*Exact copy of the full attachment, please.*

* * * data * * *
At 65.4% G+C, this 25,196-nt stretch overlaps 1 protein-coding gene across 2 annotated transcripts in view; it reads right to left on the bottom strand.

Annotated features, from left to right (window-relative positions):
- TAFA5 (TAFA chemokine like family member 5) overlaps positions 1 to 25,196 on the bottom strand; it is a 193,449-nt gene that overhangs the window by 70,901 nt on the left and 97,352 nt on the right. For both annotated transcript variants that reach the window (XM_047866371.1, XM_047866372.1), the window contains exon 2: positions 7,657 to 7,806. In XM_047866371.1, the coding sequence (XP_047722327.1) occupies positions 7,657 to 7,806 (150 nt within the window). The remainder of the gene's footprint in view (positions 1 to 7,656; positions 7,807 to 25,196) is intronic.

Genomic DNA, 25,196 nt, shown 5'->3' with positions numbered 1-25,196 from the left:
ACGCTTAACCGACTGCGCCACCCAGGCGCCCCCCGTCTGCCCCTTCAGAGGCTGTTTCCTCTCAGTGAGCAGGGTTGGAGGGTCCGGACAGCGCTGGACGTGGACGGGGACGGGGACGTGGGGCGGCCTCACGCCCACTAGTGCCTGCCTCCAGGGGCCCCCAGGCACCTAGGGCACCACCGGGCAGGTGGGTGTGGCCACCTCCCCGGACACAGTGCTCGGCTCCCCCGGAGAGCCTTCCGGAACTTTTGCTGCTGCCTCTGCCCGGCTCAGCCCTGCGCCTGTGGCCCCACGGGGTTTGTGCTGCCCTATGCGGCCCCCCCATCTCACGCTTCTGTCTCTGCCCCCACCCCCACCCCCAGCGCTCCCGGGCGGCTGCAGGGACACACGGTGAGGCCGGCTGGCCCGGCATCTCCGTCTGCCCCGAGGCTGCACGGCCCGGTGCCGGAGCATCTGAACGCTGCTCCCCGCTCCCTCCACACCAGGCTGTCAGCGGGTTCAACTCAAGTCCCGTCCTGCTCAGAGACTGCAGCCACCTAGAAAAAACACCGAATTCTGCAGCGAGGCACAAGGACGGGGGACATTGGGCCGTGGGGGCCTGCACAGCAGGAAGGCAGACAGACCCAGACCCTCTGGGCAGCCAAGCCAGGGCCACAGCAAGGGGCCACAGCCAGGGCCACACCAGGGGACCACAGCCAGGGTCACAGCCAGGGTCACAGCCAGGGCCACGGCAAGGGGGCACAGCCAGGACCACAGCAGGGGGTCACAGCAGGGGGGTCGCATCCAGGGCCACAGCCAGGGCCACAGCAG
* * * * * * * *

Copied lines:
At 65.4% G+C, this 25,196-nt stretch overlaps 1 protein-coding gene across 2 annotated transcripts in view; it reads right to left on the bottom strand.

Annotated features, from left to right (window-relative positions):
- TAFA5 (TAFA chemokine like family member 5) overlaps positions 1 to 25,196 on the bottom strand; it is a 193,449-nt gene that overhangs the window by 70,901 nt on the left and 97,352 nt on the right. For both annotated transcript variants that reach the window (XM_047866371.1, XM_047866372.1), the window contains exon 2: positions 7,657 to 7,806. In XM_047866371.1, the coding sequence (XP_047722327.1) occupies positions 7,657 to 7,806 (150 nt within the window). The remainder of the gene's footprint in view (positions 1 to 7,656; positions 7,807 to 25,196) is intronic.

Genomic DNA, 25,196 nt, shown 5'->3' with positions numbered 1-25,196 from the left:
ACGCTTAACCGACTGCGCCACCCAGGCGCCCCCCGTCTGCCCCTTCAGAGGCTGTTTCCTCTCAGTGAGCAGGGTTGGAGGGTCCGGACAGCGCTGGACGTGGACGGGGACGGGGACGTGGGGCGGCCTCACGCCCACTAGTGCCTGCCTCCAGGGGCCCCCAGGCACCTAGGGCACCACCGGGCAGGTGGGTGTGGCCACCTCCCCGGACACAGTGCTCGGCTCCCCCGGAGAGCCTTCCGGAACTTTTGCTGCTGCCTCTGCCCGGCTCAGCCCTGCGCCTGTGGCCCCACGGGGTTTGTGCTGCCCTATGCGGCCCCCCCATCTCACGCTTCTGTCTCTGCCCCCACCCCCACCCCCAGCGCTCCCGGGCGGCTGCAGGGACACACGGTGAGGCCGGCTGGCCCGGCATCTCCGTCTGCCCCGAGGCTGCACGGCCCGGTGCCGGAGCATCTGAACGCTGCTCCCCGCTCCCTCCACACCAGGCTGTCAGCGGGTTCAACTCAAGTCCCGTCCTGCTCAGAGACTGCAGCCACCTAGAAAAAACACCGAATTCTGCAGCGAGGCACAAGGACGGGGGACATTGGGCCGTGGGGGCCTGCACAGCAGGAAGGCAGACAGACCCAGACCCTCTGGGCAGCCAAGCCAGGGCCACAGCAAGGGGCCACAGCCAGGGCCACACCAGGGGACCACAGCCAGGGTCACAGCCAGGGTCACAGCCAGGGCCACGGCAAGGGGGCACAGCCAGGACCACAGCAGGGGGTCACAGCAGGGGGGTCGCATCCAGGGCCACAGCCAGGGCCACAGCAG